The AwkEng Hot Cocoa Recipe (and Cooking Cheat Sheet)

Hi all,

Today's post was an excuse to talk about cooking, thermal engineering, graphic design, and hot cocoa, all in one post.

I love cooking, and in particular, cooking with gadgets. The sous vide (cooking to steady state thermal equilibrium), the pressure cooker (phase diagrams and the ideal gas law at work), or the convection oven (convective heat transfer coefficients), all produce fantastic cooking results, and appeal to my engineering sensibilities and appreciation for the underlying principals at work.

The Problem

The problem is that with the precision of all these technologies comes the need to know what settings to use, which often has me turning to a laptop or smartphone to look up a recipe online. If you follow this blog, you'd know that pervasive smartphone use is a condition I've been trying to cut back on. (see The AwkEng Fights Off Distractions from the Internet and How the AwkEng Coped with COVID in 2020 (by Ignoring Work Email))

Anyway... the ideal solution for me should be offline, easy to find on a moments notice (no leafing through index cards of recipes for me!), and can't be hand written, because I'm going to want to update and revise this over time.

The Fix

The fix was pretty simple. I made a cheat sheet with crib notes for my favorite recipes and gadget settings. It's printed out and taped to the inside of one of the kitchen cabinets. It was also a fun reason to use some graphic design skills, which I hadn't had a ton of opportunity to flex at the time I made version 1 of the sheet about a year ago.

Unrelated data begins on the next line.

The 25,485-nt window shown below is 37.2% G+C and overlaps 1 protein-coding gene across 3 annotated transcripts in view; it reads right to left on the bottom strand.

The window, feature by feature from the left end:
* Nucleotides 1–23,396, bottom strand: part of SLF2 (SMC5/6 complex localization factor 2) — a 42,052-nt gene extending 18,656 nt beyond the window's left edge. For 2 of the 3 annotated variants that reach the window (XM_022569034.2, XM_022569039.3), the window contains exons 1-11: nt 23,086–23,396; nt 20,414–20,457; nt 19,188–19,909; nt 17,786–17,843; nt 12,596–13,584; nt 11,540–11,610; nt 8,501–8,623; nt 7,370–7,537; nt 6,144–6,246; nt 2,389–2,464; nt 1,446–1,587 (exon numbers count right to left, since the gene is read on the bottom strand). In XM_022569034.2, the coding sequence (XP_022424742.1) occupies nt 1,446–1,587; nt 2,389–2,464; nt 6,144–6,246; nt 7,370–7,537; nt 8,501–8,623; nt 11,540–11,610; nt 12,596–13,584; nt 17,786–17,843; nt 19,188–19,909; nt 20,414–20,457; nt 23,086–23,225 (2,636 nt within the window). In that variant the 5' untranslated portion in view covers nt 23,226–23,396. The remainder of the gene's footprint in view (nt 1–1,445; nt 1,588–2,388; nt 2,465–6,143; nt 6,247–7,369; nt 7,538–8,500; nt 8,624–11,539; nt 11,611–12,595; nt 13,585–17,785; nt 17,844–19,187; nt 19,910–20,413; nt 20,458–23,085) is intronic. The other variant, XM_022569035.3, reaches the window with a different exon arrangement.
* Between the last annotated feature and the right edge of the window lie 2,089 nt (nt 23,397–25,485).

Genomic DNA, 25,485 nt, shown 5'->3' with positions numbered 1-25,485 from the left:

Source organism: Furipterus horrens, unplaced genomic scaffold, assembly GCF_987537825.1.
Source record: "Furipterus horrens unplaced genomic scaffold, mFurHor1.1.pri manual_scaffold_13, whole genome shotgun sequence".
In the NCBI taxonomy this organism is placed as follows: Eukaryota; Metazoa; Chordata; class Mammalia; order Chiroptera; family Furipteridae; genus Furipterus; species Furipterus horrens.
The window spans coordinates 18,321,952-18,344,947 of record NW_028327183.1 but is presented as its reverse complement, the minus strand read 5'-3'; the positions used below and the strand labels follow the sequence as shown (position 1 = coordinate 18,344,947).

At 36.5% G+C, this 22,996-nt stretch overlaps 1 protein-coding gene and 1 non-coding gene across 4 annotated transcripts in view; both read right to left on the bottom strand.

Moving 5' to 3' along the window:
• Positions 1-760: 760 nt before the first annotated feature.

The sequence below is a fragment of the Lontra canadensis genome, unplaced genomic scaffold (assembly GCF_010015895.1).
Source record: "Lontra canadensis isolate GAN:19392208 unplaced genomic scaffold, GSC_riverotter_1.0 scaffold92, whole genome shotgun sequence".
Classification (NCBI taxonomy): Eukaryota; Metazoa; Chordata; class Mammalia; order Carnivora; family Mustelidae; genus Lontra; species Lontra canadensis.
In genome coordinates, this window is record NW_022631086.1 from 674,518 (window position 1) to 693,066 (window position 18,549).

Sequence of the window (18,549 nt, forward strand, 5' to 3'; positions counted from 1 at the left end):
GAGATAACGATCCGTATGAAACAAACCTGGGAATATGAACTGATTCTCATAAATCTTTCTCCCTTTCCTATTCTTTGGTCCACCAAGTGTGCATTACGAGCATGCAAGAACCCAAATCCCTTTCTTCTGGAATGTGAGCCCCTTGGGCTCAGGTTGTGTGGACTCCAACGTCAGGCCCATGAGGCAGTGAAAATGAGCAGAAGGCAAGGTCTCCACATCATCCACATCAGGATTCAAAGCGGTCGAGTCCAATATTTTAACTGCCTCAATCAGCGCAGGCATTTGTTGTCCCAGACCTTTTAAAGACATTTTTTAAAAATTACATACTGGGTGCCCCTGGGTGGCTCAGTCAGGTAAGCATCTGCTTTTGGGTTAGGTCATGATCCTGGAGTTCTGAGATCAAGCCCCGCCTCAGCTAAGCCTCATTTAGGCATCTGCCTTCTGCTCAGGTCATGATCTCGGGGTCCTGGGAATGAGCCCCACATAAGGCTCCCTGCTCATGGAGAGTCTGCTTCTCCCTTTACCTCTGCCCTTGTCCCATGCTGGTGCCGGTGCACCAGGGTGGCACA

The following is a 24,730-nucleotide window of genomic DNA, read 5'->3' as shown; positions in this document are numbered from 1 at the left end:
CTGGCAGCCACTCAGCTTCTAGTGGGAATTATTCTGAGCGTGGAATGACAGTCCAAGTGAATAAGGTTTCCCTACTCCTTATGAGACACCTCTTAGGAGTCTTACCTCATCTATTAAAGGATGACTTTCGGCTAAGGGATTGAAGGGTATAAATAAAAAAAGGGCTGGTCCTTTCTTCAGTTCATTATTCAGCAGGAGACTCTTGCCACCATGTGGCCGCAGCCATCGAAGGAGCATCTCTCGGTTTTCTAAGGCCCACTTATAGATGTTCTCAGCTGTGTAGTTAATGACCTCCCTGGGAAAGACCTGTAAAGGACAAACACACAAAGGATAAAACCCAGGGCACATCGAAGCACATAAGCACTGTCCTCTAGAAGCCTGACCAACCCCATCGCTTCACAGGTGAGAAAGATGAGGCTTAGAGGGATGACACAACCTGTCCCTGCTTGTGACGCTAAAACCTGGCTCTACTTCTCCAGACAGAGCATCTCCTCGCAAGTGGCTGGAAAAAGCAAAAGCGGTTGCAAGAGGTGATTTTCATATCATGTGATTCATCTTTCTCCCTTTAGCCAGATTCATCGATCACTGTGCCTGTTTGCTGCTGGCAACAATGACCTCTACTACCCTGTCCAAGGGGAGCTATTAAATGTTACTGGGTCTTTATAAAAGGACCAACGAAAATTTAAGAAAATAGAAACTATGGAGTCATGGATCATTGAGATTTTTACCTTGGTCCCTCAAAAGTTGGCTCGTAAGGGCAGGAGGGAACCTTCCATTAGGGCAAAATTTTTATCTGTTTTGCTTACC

Be forewarned, the sheet just has notes, so whether they're of use to anyone but me is questionable, but regardless, I wanted to share. (pdf here)

Cooking cheat sheet

The Hot Cocoa Recipe

Anyway, I updated the sheet to Version 3 this weekend to include a hot cocoa recipe. With chilly nights in Boston now coming in short supply, I don't know how often I'll be making it, but it's a recipe I tried over and over this past winter to get right.

The tricky part was using the right amount of corn starch to thicken the cocoa ever so slightly, which makes it super rich, and then remembering to make a proper slurry at the beginning, to get the cocoa to fully dissolve.

Here's the non-cheat sheet version for those following along at home.

Makes 8oz of cocoa so intense it's best to share with 2

  • 8oz milk
  • 1 tbsp. sugar (heaping is ok)
  • 1 tbsp. cocoa (slightly heaping is ok)
  • 1/2 tsp. corn starch
  • pinch of salt
  • dash of vanilla
  • cinnamon or chili powder, if desired
  1. Mix the dry ingredients in a sauce pan
  2. Add enough cold milk to barely cover the bottom of the sauce pan. The less milk you use the easier it will be to form a slurry in the next step,
  3. Stir, stir, stir, stir with a whisk to break up the cocoa and cornstarch and form a slurry. If there are lumps of cocoa or cornstarch, you need to stir some more.
  4. Slowly add the rest of the cold milk and vanilla. Keep stirring.
  5. Now heat while stirring until the cocoa thickens, just past 170 deg F. The milk will be steaming.
  6. Turn off heat and pour into mugs to serve.

best regards!



  • you are correct, sir! Kenji’s recipe indeed, and it is solid.

  • That looks like Kenji’s roast potato recipe. My favorite.


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